Do Doctors Have to Accept Medicare?

Doctors aren’t required to accept Medicare in order to practice medicine. That said, it’s rare to find a medical provider who hasn’t been registered with the Medicare program at some time.

All practicing doctors must register with the Centers for Medicare and Medicaid Services regardless of their Medicare enrollment status, so your doctor will have had some contact with the Medicare program. 

What If You See a Doctor Who Doesn’t Accept Medicare?

You’re always allowed to obtain care outside of the Medicare system if you prefer.

  • If you’re seeking a treatment that Medicare covers from a doctor who doesn’t accept Medicare: Your medical provider needs to show the federal government that they’re not taking advantage of you. Your doctor will give you a contract to sign; on that contract, it’ll state that you understand your doctor won’t be paid by Medicare. In other words: you will be responsible for the full bill. The contract will have to be re-signed every two years if you keep receiving treatment.
  • If you’re seeking a medical service that isn’t a part of your Medicare coverage: For instance, if you’re meeting with an audiologist to test your hearing and get a hearing aid, then you won’t have to sign a special contract. You will have to make payment arrangements on your own to cover the full cost of the medical service.

What If a Doctor Refuses My Medicare Card?

If you’re having billing issues, relax and make sure you’re using the right card. The card you need to use will depend on your plan and the care you’re seeking. If you have supplementary coverage, you may need more than one card.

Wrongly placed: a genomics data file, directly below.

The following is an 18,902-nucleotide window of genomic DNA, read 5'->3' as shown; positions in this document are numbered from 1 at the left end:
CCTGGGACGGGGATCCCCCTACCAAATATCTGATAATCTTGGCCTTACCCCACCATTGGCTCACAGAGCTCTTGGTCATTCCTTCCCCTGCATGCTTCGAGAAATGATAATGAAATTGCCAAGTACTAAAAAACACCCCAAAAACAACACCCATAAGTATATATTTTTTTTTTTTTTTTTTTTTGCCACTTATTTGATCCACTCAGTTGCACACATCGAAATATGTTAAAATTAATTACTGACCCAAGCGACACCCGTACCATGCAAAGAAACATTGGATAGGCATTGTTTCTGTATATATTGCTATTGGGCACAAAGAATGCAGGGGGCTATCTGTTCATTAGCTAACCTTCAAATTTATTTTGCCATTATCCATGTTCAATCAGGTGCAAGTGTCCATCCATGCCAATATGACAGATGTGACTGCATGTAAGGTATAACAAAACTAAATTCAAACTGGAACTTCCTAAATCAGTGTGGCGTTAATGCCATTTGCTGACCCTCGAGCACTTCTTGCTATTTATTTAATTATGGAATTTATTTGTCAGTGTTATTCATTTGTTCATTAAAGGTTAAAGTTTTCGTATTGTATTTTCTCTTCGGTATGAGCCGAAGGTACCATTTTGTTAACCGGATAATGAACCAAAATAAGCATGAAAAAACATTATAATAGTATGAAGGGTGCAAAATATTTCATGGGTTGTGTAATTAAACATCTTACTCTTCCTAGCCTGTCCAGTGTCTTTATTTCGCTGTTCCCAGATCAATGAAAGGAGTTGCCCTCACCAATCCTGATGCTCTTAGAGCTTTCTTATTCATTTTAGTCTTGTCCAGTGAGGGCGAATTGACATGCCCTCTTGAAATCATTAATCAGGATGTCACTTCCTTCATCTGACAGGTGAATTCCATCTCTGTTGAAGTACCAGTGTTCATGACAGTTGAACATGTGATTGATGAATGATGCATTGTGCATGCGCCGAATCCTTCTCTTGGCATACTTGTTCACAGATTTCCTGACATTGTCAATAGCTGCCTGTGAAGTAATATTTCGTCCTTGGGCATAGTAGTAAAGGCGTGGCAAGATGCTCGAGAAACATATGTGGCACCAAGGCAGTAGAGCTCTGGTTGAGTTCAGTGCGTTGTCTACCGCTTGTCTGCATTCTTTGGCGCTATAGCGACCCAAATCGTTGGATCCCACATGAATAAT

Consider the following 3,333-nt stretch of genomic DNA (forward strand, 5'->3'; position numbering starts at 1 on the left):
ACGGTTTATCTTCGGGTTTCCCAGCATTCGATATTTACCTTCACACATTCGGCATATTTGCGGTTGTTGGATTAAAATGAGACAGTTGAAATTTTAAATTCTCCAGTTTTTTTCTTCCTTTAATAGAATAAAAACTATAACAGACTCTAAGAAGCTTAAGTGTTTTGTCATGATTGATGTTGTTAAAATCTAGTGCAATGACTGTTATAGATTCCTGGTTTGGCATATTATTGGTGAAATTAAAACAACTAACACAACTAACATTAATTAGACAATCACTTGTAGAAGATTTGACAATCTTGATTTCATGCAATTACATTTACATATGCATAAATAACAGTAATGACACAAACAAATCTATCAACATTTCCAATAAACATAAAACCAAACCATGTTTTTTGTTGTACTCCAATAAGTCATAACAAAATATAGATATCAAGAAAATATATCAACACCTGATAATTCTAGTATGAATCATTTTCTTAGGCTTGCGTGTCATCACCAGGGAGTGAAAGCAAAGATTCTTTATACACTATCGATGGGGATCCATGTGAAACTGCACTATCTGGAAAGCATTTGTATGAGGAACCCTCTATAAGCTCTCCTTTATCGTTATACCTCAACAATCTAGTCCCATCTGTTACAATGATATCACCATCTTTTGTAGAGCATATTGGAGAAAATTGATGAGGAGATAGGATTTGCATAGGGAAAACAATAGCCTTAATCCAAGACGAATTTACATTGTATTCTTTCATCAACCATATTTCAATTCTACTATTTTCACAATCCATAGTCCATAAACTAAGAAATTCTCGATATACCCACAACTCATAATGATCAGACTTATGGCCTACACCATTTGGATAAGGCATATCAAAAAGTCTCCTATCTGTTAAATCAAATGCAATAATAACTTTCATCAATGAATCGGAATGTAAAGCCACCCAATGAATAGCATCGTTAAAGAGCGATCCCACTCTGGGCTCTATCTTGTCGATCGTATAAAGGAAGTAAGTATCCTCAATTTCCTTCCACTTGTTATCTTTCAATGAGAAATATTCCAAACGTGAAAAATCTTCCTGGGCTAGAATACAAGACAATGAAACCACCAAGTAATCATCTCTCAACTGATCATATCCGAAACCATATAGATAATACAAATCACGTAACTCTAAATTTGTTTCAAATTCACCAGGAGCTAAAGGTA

Medicare cards are generally just used to verify your eligibility and billing information. You may not need to provide them after you visit a doctor for the first time.

If your card is faded from use, you can replace your card by:

  • Logging into your Social Security account at ssa.gov,
  • Calling 800-772-1213, or by
  • Visiting your local Social Security office.

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  1. Alemayehu, Berhanu and Kenneth E Warner. “The Lifetime Distribution of Health Care Costs.” Health Services Research, June 2004 (accessed September 2017).

  2. Boccuti, Cristina, Christa Fields, Giselle Casillas, and Liz Hamel. “Primary Care Physicians Accepting Medicare: A Snapshot.” kff.org, October 30, 2015 (accessed September 2017).